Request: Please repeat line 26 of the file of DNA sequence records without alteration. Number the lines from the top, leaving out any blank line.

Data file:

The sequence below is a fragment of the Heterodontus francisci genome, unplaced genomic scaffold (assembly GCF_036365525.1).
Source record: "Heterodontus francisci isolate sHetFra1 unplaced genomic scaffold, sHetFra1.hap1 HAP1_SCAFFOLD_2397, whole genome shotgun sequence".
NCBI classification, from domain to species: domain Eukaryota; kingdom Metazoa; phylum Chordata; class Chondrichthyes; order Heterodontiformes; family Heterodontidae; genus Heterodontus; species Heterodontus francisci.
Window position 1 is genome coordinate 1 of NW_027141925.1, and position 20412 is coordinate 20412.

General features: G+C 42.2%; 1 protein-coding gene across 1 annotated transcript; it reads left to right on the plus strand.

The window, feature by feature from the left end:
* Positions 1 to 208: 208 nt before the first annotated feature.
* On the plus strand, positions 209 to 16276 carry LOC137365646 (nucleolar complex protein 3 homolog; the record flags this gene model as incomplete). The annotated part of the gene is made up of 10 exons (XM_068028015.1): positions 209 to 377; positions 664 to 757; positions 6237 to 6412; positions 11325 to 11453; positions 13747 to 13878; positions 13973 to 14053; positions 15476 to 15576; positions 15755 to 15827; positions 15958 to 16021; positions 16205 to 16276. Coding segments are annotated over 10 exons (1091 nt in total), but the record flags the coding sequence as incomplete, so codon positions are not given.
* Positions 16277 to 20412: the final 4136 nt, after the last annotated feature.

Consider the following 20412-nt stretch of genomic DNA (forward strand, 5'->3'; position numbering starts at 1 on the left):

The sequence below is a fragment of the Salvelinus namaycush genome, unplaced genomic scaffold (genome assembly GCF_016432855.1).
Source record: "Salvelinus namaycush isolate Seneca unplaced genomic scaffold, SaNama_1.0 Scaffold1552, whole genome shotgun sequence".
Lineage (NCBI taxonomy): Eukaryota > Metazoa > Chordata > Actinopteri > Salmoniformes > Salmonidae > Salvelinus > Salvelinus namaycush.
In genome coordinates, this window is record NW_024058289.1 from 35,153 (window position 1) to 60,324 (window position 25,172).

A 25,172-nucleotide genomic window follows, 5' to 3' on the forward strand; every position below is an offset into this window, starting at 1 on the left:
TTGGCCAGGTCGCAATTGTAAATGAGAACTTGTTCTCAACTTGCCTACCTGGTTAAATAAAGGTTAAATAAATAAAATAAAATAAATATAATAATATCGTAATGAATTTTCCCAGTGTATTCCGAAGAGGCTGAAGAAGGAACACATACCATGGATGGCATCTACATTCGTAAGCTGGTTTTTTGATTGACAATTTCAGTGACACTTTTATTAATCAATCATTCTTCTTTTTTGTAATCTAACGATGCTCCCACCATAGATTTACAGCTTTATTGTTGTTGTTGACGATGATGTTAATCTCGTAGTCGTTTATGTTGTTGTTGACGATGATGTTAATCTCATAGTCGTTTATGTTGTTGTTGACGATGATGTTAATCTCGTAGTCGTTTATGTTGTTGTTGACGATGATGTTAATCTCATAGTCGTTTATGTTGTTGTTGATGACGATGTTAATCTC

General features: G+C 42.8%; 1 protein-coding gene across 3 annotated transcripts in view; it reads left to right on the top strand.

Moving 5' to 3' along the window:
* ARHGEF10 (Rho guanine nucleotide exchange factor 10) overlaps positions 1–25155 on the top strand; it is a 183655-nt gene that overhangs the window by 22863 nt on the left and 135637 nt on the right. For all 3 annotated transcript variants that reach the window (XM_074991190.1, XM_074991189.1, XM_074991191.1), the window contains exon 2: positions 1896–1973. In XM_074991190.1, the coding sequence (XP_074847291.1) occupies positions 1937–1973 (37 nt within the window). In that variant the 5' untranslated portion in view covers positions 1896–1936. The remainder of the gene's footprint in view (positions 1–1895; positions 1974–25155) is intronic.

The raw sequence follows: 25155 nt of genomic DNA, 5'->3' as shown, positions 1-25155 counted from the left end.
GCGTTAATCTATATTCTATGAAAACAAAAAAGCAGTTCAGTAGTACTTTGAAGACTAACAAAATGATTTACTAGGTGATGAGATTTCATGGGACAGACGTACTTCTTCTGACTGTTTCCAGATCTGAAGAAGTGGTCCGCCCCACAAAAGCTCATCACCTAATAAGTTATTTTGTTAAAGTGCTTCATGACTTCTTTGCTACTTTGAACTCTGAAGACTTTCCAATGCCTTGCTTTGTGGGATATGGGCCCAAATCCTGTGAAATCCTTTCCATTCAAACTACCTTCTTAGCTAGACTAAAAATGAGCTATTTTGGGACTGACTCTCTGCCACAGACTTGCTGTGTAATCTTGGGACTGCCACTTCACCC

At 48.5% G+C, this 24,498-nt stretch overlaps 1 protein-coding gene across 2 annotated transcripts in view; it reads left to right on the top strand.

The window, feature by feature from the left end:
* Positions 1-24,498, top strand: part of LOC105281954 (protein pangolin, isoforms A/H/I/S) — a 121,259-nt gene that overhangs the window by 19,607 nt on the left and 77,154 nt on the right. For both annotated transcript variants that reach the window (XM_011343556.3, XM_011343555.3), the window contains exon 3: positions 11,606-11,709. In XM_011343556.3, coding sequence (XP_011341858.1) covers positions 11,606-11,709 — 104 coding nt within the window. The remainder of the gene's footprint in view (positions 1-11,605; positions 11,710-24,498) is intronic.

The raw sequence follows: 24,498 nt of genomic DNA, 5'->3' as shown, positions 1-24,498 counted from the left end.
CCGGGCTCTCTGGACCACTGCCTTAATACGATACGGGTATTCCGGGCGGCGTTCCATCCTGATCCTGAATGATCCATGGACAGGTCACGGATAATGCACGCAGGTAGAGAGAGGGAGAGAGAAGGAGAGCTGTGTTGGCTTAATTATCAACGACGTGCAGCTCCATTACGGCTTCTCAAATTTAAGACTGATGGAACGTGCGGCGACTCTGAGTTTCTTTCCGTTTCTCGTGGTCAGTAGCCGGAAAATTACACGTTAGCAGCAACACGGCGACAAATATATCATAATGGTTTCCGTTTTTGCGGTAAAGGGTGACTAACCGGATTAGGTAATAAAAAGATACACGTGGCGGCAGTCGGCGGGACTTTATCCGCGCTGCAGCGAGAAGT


CCGGGCTCTCTGGACCACTGCCTTAATACGATACGGGTATTCCGGGCGGCGTTCCATCCTGATCCTGAATGATCCATGGACAGGTCACGGATAATGCACGCAGGTAGAGAGAGGGAGAGAGAAGGAGAGCTGTGTTGGCTTAATTATCAACGACGTGCAGCTCCATTACGGCTTCTCAAATTTAAGACTGATGGAACGTGCGGCGACTCTGAGTTTCTTTCCGTTTCTCGTGGTCAGTAGCCGGAAAATTACACGTTAGCAGCAACACGGCGACAAATATATCATAATGGTTTCCGTTTTTGCGGTAAAGGGTGACTAACCGGATTAGGTAATAAAAAGATACACGTGGCGGCAGTCGGCGGGACTTTATCCGCGCTGCAGCGAGAAGT